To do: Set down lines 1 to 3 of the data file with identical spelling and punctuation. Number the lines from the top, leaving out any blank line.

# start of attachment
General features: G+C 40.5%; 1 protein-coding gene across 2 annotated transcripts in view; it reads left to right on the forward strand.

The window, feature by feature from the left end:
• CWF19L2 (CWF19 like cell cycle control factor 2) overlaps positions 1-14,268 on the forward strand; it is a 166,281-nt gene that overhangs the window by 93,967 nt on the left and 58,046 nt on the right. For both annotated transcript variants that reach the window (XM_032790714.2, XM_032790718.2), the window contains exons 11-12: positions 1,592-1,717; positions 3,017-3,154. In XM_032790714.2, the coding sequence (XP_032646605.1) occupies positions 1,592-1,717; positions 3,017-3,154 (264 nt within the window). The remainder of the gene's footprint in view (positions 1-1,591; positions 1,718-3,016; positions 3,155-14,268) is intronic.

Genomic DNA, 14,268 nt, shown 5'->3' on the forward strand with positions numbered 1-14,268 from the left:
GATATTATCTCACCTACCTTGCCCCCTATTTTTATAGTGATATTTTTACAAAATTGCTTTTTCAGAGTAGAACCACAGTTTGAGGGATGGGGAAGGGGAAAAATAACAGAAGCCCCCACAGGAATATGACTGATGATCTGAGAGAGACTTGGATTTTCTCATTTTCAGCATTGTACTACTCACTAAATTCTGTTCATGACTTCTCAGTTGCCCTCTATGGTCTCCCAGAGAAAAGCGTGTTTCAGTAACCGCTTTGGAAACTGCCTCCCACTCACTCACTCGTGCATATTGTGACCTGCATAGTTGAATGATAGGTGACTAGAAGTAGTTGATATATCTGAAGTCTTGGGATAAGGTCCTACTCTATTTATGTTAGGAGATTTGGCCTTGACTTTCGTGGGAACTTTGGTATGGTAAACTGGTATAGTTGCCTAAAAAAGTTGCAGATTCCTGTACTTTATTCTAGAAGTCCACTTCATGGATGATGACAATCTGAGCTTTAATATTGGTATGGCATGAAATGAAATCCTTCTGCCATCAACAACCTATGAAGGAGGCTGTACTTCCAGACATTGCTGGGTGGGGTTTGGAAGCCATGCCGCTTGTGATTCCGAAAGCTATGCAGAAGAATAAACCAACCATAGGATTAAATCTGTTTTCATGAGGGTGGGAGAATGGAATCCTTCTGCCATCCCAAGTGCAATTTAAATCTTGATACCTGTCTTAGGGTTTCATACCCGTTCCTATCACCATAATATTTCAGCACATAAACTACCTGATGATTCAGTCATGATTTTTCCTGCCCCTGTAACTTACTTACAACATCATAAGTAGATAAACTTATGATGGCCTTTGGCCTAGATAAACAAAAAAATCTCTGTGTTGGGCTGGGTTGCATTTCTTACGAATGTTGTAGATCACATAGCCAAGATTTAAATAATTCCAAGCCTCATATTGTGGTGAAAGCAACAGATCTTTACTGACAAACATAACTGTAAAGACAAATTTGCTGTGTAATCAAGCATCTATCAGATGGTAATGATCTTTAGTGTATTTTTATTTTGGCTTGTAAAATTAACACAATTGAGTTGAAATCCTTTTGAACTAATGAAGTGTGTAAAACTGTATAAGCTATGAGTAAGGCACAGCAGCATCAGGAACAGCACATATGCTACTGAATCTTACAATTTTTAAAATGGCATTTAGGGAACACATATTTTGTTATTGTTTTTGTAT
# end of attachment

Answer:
General features: G+C 40.5%; 1 protein-coding gene across 2 annotated transcripts in view; it reads left to right on the forward strand.

The window, feature by feature from the left end:
• CWF19L2 (CWF19 like cell cycle control factor 2) overlaps positions 1-14,268 on the forward strand; it is a 166,281-nt gene that overhangs the window by 93,967 nt on the left and 58,046 nt on the right. For both annotated transcript variants that reach the window (XM_032790714.2, XM_032790718.2), the window contains exons 11-12: positions 1,592-1,717; positions 3,017-3,154. In XM_032790714.2, the coding sequence (XP_032646605.1) occupies positions 1,592-1,717; positions 3,017-3,154 (264 nt within the window). The remainder of the gene's footprint in view (positions 1-1,591; positions 1,718-3,016; positions 3,155-14,268) is intronic.